Housing markets around New Zealand are chugging along, driven to various degrees by Auckland buyers
looking for yield and lower mortgages outside of our biggest city, locals jumping onto their local
bandwagons now that they see outsiders buying in, low interest rates set to go lower, record net migration
inflows, and foreign buyers previously postponing purchases in order to get IRD numbers now having
those numbers and back in the market again.
This latter effect explains why Auckland saw a lull in sales, prices, and lengthening of days taken to sell a
dwelling from October last year. But as noted here four weeks ago that lull seems to have ended in
February and March was strong as well. The period of a “paused” Auckland housing market responding to
regulatory changes has ended and young buyers who did not take advantage of this window of opportunity
to go to auctions and face fewer competing buyers have missed out. Again.
In Auckland in March the average sales price adjusted for changes in the mix of properties sold jumped by
4.3% after rising 5.5% in February. That price measure fell in total by 3.3% between September and
January. The latest measure represents a rise of 13.3% from a year ago or 12% when comparing the
March quarter with March quarter 2015.
On average in March it took 31 days to sell a house in Auckland which was 1.4 days faster than average,
slightly less strong than February’s 3.7 days faster than average outcome, but the second strongest result
In Wellington prices in March were 12.8% ahead of a year ago and for the entire March quarter (a better
measure) were up 10% from March quarter last year. Prices are now 19% above early-2009 levels versus
a 92% rise for Auckland and 44% rise for Christchurch. Wellington is in the huge catch-up phase written
about here last year. Houses sold 8.3 days faster than average compared with slower than average sales
days for most months since the end of 2007.
In Waikato/Bay of Plenty price changes for the month and quarter on a year ago respectively were 22%
and 17.2%, Hawkes Bay 12.7% and 13%, Nelson etc. 15.1% and 10.3%, Central Otago Lakes 26.5% and
17.4%. Elsewhere price changes were positive but not as startling.
How long will the surge in the regions last? All we can do is invite you to take your own stab at an answer
by comparing where prices sit now with where they have sat versus the NZ average for the past couple of
decades. Good luck. But before you get too het up about the likes of Northland and Manawatu/Wanganui,
do take a look at the table following the graphs showing projected regional population changes from
Statistics NZ. Over-optimism regarding regional population growth is a key cause of investor error.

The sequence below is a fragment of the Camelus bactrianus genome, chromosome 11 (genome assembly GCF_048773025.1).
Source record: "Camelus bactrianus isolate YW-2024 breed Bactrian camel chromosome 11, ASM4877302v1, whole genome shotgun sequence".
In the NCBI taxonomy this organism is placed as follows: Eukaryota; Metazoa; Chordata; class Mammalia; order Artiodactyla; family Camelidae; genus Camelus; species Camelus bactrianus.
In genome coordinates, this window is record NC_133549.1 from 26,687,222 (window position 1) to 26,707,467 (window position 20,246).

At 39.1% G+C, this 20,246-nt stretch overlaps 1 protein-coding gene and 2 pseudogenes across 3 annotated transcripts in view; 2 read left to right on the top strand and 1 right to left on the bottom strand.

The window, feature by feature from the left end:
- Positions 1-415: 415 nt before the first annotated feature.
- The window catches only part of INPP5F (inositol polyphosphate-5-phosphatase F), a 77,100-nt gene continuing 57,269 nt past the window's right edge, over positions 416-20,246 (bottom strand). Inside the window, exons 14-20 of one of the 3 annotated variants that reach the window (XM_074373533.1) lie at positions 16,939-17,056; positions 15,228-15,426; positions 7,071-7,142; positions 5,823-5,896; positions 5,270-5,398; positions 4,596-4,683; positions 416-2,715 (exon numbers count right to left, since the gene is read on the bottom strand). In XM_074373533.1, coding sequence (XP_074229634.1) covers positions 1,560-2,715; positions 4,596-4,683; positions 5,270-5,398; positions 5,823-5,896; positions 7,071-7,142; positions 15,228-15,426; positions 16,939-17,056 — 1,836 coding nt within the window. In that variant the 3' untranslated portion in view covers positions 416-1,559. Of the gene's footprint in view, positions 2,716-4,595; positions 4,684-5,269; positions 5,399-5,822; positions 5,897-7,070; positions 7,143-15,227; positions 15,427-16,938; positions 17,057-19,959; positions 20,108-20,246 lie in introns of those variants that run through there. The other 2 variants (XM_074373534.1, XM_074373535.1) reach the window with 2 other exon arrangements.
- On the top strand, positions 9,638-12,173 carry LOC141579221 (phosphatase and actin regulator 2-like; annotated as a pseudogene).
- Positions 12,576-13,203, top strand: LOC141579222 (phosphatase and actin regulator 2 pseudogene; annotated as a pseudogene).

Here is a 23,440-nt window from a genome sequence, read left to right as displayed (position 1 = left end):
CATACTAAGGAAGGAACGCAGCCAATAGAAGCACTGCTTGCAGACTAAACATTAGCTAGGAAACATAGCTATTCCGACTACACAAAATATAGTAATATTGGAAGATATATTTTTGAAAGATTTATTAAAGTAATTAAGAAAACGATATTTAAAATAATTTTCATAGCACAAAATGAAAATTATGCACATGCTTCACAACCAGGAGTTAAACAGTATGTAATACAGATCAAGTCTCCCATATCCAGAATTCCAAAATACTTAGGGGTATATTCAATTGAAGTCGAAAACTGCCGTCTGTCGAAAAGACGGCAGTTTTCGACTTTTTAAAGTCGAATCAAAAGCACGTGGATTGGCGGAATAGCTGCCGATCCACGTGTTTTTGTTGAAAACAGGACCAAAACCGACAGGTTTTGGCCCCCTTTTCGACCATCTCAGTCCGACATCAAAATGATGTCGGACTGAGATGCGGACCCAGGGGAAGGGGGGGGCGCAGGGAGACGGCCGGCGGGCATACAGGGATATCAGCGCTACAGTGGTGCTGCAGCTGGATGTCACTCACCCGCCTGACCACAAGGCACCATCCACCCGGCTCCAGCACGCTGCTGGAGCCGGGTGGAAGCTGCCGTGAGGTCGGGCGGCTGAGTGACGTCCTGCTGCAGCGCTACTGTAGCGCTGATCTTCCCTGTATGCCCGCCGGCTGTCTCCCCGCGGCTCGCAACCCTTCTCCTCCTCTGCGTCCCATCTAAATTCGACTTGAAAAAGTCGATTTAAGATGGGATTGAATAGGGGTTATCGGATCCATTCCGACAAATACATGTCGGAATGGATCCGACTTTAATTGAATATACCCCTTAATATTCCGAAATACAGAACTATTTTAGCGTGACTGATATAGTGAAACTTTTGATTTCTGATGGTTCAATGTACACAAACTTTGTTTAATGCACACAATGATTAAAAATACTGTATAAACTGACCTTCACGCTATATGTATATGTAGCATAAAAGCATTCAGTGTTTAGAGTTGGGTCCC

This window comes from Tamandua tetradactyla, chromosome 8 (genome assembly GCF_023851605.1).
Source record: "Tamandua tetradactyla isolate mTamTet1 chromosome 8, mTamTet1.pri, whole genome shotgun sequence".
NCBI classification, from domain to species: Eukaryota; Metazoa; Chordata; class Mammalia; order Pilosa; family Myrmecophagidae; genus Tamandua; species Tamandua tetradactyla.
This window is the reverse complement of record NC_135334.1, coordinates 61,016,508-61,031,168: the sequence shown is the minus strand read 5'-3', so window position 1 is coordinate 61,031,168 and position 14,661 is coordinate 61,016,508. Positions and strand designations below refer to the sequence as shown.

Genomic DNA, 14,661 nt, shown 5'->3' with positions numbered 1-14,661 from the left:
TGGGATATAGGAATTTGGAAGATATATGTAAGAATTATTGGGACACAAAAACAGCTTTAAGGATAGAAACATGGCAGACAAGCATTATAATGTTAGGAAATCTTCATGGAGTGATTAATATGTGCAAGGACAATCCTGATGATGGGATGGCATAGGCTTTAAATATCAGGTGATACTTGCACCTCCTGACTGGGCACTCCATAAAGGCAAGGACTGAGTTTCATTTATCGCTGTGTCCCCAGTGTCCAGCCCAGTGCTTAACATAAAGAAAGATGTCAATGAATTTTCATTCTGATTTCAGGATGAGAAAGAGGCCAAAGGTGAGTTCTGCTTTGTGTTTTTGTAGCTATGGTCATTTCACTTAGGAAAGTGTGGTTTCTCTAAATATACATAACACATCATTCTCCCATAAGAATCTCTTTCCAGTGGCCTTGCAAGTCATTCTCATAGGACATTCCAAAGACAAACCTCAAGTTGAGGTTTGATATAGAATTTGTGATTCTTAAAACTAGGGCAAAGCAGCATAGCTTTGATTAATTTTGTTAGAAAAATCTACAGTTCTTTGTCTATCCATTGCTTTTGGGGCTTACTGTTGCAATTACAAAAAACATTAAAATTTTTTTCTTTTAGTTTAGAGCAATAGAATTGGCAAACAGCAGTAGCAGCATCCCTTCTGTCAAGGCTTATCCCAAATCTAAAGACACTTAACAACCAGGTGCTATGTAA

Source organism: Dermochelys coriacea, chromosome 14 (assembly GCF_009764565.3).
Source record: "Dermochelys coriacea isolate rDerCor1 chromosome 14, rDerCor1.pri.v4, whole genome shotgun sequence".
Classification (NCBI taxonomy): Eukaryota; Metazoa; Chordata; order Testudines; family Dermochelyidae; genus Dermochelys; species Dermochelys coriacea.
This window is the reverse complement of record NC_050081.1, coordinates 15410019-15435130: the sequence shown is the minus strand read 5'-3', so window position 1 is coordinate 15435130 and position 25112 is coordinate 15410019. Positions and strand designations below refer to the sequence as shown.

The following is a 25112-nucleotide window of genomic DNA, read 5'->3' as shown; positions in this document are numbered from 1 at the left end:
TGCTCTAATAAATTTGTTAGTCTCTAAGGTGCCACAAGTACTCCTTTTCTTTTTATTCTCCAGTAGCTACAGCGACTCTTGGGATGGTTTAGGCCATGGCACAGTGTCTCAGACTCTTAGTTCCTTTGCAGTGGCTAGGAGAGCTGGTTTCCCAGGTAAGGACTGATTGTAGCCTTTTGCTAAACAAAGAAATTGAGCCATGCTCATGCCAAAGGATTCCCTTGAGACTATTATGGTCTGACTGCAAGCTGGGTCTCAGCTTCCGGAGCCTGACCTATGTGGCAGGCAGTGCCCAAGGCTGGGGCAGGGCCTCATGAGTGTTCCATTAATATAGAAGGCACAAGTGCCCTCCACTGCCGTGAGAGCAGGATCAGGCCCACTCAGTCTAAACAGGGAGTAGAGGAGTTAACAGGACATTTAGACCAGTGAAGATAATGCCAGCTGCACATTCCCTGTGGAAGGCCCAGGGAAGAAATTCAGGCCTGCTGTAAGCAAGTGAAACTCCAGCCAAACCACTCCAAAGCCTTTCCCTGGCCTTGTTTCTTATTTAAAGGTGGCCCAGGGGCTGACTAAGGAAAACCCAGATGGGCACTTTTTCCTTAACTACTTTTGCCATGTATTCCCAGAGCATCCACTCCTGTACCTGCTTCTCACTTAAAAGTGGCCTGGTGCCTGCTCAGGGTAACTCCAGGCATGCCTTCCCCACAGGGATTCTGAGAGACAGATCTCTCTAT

Regional Population Growth Projections 2013-43 % Northland 11.1 Auckland 49.3 Waikato 21.9 Bay of Plenty 17.5 Gisborne 1.3 Hawke’s Bay 3.8 Taranaki 14.6 Manawatu-Wanganui 1.5 Wellington 12.7 Tasman 10.7 Nelson 14.8 Marlborough 4.5 West Coast 0.6 Canterbury 29.5 Otago 14.8 Southland 0.8 All NZ 26.9 Last housing cycle we saw a lot of people lose money as minimally regulated finance companies raised money and lent it for large developments which failed to produce the returns promised. With interest rates low and headed lower, and an increasing number of people searching for extra yield, one would expect more and more people to be actively searching out the new version of those finance companies so they can get higher promised returns.
But such vehicles for gathering little investors’ funds and advancing them on grandiose projects are not there this time around and look unlikely to appear. The Reserve Bank has sharply extended its supervision of such businesses since failing to adequately monitor finance companies, and there are so many requirements which such companies need to meet now that setting up and running something akin to those 2000s enterprises is almost impossible. This means that the rise in dwelling construction this time around will be more spread out than last cycle, and the risk of a correction caused by excess physical supply a lot lot less. This is a positive thing because when the cycle turns there will be harm to fewer uninformed investors chasing risks they have not properly priced. But the absence of investment vehicles for gathering small deposits does not alter the demand from people for property exposure to deliver extra yield. So what will they do? Many will seek to do their own investing, perhaps by purchasing a property with subdivision potential. That is one reason why investor demand is so strong in Auckland and property prices so high. People are investing in land able to be developed as intensification intensifies. People are not just buying expecting the price of what they have to go up. They are also buying expecting the price of what can be done to their property to go up in an environment where it is very unlikely that widespread moves will be made to reduce intensification. Hence the strong concern of some property owners over moves by other owners in their leafy suburbs to prevent the Auckland Unitary Plan allowing intensification. These are two powerful groups, (nimbies, potential deveopersdevelopers), but only one group is growing in size and gaining more influence over time – the latter. Intensification will come. It’s inevitable, which is why people will keep buying for future potential development driven by population growth pressures.
for the full report please follow this link; Tony Alexander Weekly Overview 14th April 2016